Lieberman. Coalition till 2013
Photo: Gil Yohanan

Lieberman says won't quit coalition

As tensions with Prime Minister Netanyahu intensify, foreign minister holds press conference in Knesset, criticizes government over cutbacks in budgets of ministries headed by Yisrael Beiteinu ministers. 'There is a serious dispute,' he says

Foreign Minister Avigdor Lieberman said Monday morning that his Yisrael Beiteinu faction was in a "serious dispute" with Prime Minister Benjamin Netanyahu. The two leaders were expected to meet later in the day.


Speaking at a press conference in the Knesset at the start of an Yisrael Beiteinu faction meeting, Lieberman addressed the state budget, which his ministers voted against on Friday.


The foreign minister referred to the budget meeting as a "planned political ambush." He reiterated that his party had no plans to quit the coalition, but stressed that "we have no intention to give up."


He told the reporters of his recent conversations with the prime minister. "I spoke to him on Saturday evening and I also spoke to him yesterday. I think I don't understand this whole Treasury's insistence." He said his party would do anything to have the current coalition continue until 2013.

Lieberman. 'Planned political ambush' (Photo: Gil Yohanan)


The foreign minister added that Yisrael Beiteinu was the first party to sign a coalition agreement with the Likud and that his party was the only one to vote against the minimum wage law.


"How is it that we were the first to form a coalition, the only ones to oppose the minimum wage law, and the last ones when it comes to the budget?" he complained. "We expected them to try to reach a compromise with us on the budget."


'Surprised by negative approach'

Elaborating on the conversion bill, Lieberman said he was "very surprised by this negative approach and this immediate change in many people's stand, including the four parties – Meretz, Likud, Kadima and Labor.


"Suddenly all of them, as one, preach security. So there is no doubt Kadima always supports such laws, only when it's in the opposition and knows there is no chance they will pass. And when there is a chance for such laws to pass, Kadima will always come up with a reason not to support them."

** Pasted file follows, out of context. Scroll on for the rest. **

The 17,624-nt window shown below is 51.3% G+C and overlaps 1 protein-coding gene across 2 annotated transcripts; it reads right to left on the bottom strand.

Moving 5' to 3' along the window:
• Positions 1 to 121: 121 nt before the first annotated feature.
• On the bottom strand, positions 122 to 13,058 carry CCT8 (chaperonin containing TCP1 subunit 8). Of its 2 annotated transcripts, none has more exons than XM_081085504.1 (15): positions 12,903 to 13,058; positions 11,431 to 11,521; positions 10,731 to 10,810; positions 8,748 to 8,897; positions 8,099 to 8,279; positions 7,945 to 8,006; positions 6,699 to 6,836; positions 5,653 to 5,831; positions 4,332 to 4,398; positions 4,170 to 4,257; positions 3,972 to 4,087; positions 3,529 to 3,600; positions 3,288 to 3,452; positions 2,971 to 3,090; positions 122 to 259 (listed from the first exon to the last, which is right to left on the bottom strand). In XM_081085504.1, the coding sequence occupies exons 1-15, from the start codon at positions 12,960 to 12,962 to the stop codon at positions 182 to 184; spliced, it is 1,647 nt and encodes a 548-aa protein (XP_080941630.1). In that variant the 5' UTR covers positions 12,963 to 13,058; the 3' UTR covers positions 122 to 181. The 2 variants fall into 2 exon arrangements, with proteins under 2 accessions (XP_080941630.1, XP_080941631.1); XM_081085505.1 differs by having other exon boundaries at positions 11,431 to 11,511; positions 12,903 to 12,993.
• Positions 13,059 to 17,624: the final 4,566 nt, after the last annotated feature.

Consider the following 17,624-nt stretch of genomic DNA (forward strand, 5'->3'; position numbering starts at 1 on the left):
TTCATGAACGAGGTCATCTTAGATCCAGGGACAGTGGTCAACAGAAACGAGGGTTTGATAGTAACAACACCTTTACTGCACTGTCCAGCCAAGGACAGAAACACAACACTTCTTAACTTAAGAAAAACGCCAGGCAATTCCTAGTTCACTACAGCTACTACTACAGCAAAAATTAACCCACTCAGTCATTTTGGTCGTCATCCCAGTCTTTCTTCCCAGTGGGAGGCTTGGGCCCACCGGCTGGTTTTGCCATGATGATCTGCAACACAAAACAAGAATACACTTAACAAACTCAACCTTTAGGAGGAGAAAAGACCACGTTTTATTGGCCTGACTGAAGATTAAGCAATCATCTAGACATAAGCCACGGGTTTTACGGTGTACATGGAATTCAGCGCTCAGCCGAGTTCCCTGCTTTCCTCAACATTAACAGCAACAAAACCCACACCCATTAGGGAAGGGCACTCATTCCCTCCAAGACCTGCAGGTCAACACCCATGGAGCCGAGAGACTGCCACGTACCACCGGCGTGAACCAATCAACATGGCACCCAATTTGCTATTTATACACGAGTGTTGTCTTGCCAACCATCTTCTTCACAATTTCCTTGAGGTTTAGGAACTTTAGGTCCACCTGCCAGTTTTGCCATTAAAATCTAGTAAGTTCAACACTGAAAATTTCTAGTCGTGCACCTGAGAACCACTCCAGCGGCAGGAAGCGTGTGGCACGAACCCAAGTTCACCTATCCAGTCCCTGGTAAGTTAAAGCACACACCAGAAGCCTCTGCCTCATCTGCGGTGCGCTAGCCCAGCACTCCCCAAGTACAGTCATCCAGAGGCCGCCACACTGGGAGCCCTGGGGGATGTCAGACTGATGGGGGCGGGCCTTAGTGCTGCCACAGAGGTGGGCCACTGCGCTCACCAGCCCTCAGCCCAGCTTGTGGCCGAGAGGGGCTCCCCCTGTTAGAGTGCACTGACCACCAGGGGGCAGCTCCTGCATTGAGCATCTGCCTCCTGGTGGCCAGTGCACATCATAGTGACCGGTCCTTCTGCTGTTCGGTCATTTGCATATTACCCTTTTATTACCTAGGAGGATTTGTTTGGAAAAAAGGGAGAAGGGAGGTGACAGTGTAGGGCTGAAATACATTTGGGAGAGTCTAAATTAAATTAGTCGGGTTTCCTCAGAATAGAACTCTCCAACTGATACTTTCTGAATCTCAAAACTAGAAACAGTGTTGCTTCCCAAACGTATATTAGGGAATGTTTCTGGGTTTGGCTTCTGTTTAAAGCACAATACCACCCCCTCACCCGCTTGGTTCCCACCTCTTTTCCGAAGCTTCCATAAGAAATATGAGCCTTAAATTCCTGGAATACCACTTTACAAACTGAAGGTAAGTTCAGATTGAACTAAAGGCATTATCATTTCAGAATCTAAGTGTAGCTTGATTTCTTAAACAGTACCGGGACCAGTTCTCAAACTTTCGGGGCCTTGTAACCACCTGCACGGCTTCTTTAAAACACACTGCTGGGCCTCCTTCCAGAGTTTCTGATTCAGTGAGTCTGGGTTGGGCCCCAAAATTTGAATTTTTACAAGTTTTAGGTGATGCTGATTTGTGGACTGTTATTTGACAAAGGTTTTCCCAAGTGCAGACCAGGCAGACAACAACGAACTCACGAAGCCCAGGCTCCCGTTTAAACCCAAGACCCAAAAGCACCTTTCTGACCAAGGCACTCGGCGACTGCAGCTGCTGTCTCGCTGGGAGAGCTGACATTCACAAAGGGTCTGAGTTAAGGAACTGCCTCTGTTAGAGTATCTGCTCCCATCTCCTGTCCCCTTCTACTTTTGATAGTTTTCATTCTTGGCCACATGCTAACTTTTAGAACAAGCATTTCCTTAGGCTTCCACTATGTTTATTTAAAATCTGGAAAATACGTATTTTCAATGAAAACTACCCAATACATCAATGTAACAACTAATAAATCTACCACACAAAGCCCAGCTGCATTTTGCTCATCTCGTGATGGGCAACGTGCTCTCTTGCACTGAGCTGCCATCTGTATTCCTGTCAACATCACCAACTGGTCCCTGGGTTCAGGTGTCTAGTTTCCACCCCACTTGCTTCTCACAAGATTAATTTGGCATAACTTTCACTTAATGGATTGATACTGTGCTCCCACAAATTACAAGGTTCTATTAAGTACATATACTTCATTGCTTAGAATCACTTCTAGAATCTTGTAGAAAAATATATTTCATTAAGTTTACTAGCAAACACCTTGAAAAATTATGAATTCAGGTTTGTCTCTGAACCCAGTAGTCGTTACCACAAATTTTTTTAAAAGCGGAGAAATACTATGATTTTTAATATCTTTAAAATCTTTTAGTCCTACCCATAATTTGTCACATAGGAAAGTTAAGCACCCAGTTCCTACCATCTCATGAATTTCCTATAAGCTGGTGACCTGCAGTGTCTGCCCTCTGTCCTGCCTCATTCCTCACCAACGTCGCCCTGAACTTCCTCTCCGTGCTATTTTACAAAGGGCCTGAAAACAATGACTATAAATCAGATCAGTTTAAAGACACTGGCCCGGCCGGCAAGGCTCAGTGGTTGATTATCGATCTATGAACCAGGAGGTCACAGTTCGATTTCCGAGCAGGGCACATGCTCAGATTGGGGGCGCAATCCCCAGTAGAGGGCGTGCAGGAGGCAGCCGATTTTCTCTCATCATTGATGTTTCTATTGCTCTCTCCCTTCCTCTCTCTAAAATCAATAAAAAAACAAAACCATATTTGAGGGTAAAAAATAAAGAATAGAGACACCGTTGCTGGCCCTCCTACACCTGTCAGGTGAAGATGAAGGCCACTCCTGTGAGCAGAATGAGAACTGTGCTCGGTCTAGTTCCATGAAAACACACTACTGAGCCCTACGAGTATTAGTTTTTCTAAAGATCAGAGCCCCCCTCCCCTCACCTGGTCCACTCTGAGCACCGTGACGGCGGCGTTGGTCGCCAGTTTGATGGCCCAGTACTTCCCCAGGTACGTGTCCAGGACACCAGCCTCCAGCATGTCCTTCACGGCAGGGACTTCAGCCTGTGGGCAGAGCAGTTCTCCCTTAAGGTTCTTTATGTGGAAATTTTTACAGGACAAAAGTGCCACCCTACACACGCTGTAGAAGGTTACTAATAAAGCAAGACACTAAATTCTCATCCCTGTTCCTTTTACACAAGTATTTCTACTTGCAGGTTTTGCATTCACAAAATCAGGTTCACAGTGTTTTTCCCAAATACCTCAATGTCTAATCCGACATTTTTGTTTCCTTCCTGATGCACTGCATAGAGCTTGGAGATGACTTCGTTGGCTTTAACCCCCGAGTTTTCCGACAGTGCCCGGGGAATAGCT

Moving on to political issues, Lieberman said his "second disengagement" plan received support during his meeting with foreign ministers in Kazakhstan several days ago. He said the construction freeze in the settlements would not be extended, and that he had updated the prime minister on his decision to appoint Meiron Reuven as the acting Israeli ambassador to the United Nations.


Sources close to the prime minister said Monday's meeting between Lieberman and Netanyahu would aim to clarify the disputed issues. "Netanyahu believes that most of the disagreements can be solved through a dialogue," one of the sources said, adding that "Yisrael Beiteinu is a key and important partner in the government."


The crisis in the political echelon began after Lieberman was not informed of Minister Binyamin Ben-Eliezer's meeting with the Turkish foreign minister. Later on, Yisrael Beiteinu worked to promote the conversion bill, which is aimed at providing the Chief Rabbinate with exclusive authority, and on Sunday – following heavy pressure from US Jewish groups, the prime minister declared the bill would not pass.


Lieberman appointed Meiron Reuven as the acting Israeli ambassador to the UN of his own accord, and presented a plan for a "second disengagement" from the Gaza Strip. On Friday, Yisrael Beiteinu ministers were left out of the government's budget discussions and their ministries did not receive any increments.


On Sunday afternoon, Defense Minister Ehud Barak met with Opposition Chairwoman Tzipi Livni at his office in Tel Aviv. One of the issues on the agenda was the sensitive political situation.


Roni Sofer contributed to this report



פרסום ראשון: 07.19.10, 11:02
 new comment
This will delete your current comment